Mayor Eric Adams on Monday ordered all city officials — including the NYPD — to begin cutting spending and tightening their belts for years due to stock market losses, “increased inflation” and the potential for a devastating recession.
The blanket 3% guideline was conveyed in a somber memo from the mayor’s Office of Administration and Budget, which said Adams was “implementing a program to eliminate the gap” that would require spending cuts in fiscal 2023, which started July 1st and ends June 30th.
Adams is also calling for a 4.75% reduction in fiscal 2024, “and beyond,” OMB director Jacques Jiha wrote.
No agencies will be exempted due to “the magnitude of the threat to our financial stability,” he said.
Jiha also warned, “If PEG targets are not met, OMB will identify savings opportunities.”
Adams’ move came amid a spike in serious crime, which rose by an average of 35.3% citywide as of Sept. 4 compared to the same period last year.
In a Monday memo, first reported by Politico Pro, Jiha outlined a “partial list of challenges” facing the Big Apple.
“First, the stock market was down significantly in fiscal 2022. As a result, the city is required to offset investment losses by significantly increasing annual pension fund contributions beginning in fiscal 2024,” he wrote.
“Second, most of the city’s employment contracts have expired or [are] nearing expiry and we have started discussions with the unions.”
Jiha also cited “rising healthcare costs, high energy prices and increased inflation” as well as “mandated new needs such as housing for asylum seekers” and the loss of federal stimulus funds triggered by the COVID-19 pandemic.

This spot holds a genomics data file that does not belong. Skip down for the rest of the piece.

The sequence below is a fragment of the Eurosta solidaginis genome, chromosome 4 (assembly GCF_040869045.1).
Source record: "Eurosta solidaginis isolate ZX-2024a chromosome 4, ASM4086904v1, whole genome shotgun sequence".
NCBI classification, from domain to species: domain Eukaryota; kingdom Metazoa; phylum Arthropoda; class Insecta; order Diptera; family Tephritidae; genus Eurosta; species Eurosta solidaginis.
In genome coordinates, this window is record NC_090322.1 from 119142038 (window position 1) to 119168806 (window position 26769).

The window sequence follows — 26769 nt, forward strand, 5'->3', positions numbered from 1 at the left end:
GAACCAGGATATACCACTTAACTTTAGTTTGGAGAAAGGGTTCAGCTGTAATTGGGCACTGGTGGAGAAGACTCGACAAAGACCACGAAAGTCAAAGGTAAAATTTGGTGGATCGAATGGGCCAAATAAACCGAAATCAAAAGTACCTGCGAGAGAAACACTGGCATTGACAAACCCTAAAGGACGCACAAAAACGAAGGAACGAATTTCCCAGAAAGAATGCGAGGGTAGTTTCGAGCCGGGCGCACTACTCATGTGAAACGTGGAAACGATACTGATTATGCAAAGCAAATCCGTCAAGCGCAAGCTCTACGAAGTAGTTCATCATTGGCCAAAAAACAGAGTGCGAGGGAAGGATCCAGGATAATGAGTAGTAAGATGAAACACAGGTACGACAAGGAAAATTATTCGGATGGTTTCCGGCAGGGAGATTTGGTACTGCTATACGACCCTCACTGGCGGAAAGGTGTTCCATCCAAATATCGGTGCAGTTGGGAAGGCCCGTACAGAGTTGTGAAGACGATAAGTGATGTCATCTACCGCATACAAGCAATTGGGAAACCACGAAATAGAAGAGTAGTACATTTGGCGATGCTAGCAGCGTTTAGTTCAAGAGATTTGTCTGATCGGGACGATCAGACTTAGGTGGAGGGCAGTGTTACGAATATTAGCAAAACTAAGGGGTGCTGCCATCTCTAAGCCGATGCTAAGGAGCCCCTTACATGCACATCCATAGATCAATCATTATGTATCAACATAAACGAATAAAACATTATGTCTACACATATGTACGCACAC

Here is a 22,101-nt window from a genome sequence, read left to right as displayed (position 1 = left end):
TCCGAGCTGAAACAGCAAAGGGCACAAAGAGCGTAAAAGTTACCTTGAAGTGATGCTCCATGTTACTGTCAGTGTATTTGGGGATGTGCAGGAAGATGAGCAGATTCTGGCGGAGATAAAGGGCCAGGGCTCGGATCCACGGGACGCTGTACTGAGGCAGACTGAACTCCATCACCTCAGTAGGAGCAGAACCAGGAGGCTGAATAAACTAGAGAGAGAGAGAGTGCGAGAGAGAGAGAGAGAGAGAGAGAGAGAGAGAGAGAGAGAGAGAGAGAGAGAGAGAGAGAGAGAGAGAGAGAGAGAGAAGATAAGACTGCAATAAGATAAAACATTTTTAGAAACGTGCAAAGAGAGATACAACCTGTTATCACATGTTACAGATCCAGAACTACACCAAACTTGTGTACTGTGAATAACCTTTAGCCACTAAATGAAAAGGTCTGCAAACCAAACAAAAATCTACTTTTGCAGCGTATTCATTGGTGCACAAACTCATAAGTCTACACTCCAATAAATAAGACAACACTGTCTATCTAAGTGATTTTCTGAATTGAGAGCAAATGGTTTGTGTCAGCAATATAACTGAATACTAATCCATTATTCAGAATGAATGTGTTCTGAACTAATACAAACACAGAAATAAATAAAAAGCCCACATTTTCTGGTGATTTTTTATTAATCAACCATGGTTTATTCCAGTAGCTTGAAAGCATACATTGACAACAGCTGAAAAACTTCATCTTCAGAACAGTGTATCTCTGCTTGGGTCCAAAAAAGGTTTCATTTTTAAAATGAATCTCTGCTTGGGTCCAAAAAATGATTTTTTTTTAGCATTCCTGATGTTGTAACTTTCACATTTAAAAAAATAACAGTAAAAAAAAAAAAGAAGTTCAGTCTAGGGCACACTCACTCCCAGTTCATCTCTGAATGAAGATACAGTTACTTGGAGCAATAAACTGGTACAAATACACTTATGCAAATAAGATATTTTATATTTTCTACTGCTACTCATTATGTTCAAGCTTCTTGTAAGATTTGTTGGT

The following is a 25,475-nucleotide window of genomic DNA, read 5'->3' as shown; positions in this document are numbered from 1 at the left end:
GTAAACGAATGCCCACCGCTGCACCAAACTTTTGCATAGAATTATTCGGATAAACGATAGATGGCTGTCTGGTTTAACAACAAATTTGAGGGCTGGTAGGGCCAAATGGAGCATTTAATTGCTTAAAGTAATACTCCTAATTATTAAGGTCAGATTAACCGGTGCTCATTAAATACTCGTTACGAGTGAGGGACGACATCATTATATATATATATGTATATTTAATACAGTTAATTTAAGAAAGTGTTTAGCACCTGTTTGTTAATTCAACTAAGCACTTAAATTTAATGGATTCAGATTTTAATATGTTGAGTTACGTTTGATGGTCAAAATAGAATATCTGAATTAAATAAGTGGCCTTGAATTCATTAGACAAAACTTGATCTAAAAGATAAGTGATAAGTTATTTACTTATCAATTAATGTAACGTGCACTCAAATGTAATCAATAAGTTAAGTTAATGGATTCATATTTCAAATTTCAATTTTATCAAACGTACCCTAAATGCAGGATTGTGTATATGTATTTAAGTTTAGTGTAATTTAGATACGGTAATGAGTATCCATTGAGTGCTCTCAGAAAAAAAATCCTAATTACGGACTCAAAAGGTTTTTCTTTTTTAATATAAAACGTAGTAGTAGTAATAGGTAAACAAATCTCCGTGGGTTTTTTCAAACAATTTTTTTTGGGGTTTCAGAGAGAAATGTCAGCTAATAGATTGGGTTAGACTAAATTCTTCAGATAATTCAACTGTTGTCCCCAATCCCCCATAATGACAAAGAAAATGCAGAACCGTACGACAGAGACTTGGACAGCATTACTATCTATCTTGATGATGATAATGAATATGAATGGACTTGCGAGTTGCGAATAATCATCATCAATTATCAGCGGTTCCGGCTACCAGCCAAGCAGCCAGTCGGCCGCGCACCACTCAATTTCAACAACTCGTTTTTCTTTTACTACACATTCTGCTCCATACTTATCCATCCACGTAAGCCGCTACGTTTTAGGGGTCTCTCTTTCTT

“These additional costs will add billions of dollars to the gaps from the budget,” he wrote.
“To make matters worse, an economic slowdown could lead to falling tax revenues.”
Plans to meet the immediate 3% cuts are due to OMB by September 30, and Jiha said they “cannot be achieved through layoffs or new fines and charges.”
“We encourage you to find innovative and creative PEG savings opportunities,” he wrote.
“Examples of acceptable initiatives include improving productivity through restructuring, identifying areas where funding exceeds programmatic needs, and identifying new or additional grants.”
In a statement, Adams said he is committed to “public safety and fiscal discipline,” but the Big Apple faces “new costs that will add billions of dollars to the city’s obligations.”
“This program austerity plan to address the gap is a strong and decisive action that protects both the city’s financial prospects and funding for critical programs and services, promotes efficient government processes, and safeguards the city’s long-term financial stability,” he said.
A 3% cut in NYPD spending would total more than $157 million from its fiscal 2023 budget of $5.2 million.
In 2020, former Mayor Bill de Blasio and the City Council slashed the NYPD’s budget by $1 billion amid “defund the police” protests over the killing of George Floyd by Minneapolis police officers while he was being arrested for he allegedly had used a counterfeit $20 bill to buy cigarettes from a grocery store.
The Department of Education will have to cut more than $435 million from its $14.5 million budget — even as it allocates funds to meet the new class size limits.
Adams has said it will cost $500 million a year for elementary schools alone to meet the requirements of a law signed into law by Gov. Kathy Hochul last week.
The president of the independent Citizens Budget Commission, Andrew Rein, called the threatened spending cuts “a prudent and fiscally necessary move to stabilize New York City’s budget over the long term.”
“In June we called for a 3%-5% PEG and the fiscal outlook has deteriorated since then,” he said in a prepared statement.
https://nypost.com/2022/09/12/mayor-eric-adams-orders-nyc-to-cut-spending-3-over-inflation-looming-recession/ Mayor Eric Adams orders NYC to cut spending by 3% because of inflation as recession looms